Cross Clechée


§16. Cross clechée: this signifies a cross with the ends as shewn in the margin. Some heralds contend that the true cross clechée should have the ends voided, but there seems to be no good authority for this, at least not in English arms, and in French arms it will be seen that it is often blazoned vidée. It appears also, when voided and pommettée, to bear the title with French heralds of Cross of Toulouse, from it appearing in the insignia of that city, though as will be seen, as old blazon describes these arms as a cross paté voided.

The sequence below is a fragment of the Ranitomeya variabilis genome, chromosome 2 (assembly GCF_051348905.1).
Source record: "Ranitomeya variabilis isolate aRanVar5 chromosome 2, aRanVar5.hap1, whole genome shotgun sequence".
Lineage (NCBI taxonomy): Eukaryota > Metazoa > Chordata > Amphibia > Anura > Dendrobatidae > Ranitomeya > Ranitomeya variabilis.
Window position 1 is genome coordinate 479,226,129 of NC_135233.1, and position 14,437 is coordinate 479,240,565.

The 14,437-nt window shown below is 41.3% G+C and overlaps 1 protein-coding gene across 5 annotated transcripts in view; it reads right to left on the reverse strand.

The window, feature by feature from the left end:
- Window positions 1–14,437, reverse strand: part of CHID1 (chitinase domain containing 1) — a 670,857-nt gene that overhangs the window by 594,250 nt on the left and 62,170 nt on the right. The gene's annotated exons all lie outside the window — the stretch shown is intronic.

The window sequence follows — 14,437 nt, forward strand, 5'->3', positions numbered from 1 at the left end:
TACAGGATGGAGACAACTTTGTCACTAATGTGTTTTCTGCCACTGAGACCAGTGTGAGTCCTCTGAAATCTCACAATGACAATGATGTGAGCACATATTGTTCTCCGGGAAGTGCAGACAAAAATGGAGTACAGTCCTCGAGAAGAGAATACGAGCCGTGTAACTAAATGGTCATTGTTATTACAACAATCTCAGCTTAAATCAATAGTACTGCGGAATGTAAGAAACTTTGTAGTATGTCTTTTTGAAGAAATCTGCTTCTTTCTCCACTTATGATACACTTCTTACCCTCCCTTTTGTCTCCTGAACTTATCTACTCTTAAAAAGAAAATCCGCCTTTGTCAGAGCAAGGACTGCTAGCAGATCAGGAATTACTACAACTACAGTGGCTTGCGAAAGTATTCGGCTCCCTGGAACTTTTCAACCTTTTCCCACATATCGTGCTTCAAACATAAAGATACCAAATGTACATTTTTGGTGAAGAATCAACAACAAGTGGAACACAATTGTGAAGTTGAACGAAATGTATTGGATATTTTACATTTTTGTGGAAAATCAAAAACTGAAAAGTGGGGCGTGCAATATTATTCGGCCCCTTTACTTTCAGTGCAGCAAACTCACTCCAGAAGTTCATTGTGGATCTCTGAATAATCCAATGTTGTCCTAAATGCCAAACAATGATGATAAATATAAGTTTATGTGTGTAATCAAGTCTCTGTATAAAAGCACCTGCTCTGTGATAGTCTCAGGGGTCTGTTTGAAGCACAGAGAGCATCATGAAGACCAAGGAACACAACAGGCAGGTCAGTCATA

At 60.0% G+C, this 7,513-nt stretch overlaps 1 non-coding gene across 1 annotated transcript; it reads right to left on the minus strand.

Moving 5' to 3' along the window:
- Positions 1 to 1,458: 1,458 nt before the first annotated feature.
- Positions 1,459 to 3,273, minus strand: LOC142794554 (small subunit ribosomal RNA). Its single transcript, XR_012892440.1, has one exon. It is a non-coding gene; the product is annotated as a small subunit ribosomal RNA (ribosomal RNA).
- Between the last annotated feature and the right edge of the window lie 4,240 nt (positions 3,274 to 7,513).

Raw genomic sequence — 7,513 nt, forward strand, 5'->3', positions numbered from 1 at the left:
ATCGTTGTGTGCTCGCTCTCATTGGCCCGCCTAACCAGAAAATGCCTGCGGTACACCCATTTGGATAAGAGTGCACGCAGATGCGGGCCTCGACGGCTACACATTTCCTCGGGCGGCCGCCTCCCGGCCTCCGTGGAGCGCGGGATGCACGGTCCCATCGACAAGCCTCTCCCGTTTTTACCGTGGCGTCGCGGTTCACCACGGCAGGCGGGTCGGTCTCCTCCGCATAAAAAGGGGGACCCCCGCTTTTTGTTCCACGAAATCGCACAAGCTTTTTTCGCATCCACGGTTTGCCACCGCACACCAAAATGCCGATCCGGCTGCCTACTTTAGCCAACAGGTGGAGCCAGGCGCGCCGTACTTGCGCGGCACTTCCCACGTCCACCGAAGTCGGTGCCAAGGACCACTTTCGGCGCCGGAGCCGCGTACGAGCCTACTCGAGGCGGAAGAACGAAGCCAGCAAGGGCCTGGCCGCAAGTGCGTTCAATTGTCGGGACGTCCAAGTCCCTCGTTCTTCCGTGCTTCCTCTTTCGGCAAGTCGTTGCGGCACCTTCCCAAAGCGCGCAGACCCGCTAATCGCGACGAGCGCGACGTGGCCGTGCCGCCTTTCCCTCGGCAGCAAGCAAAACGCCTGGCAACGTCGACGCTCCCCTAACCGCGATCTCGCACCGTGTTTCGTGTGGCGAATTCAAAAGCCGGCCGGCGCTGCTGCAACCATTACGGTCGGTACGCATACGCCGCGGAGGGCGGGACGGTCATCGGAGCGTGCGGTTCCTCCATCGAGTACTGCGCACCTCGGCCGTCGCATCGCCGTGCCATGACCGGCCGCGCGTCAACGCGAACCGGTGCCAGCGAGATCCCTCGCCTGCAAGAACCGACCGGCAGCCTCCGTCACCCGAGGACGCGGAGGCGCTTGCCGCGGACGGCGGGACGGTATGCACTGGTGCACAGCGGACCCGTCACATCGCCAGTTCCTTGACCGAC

Argent, a cross clechée sable--Sir Thomas BANASTER, K.G., ob. 2¡ëdeg; Ric. II. [as depicted upon his stall-plate at Windsor, elsewhere blazoned, Argent, a cross patty pointed sable].

Or, on a mount between two lesser ones vert a lamb sable, holding with the dexter foot a banner ermine charged with a cross clechée gules--GROSE, Surrey(1756).

Or, on a chevron between three crosses clechy sable a fleur-de-lis between two stag's heads cabossed of the first--CARVER.

D'azur, a la croix vidée, clechée et pommettée, d'or--Comtat VENAISSIN.

De gueules, à la croix de Toulouse d'or--ORADOUR, Auvergne.

De gueules, à la croix vidée, clechée, pommettée et alaisée d'or, dite Croix de Toulouse--P. LANGUEDOC.

Le Conte de TOLOSA, de goules a un croyz d'or pate et perse a une bordure d'or--Roll, temp. HEN. III; Harleian MS. 6589, circa 1256-66.

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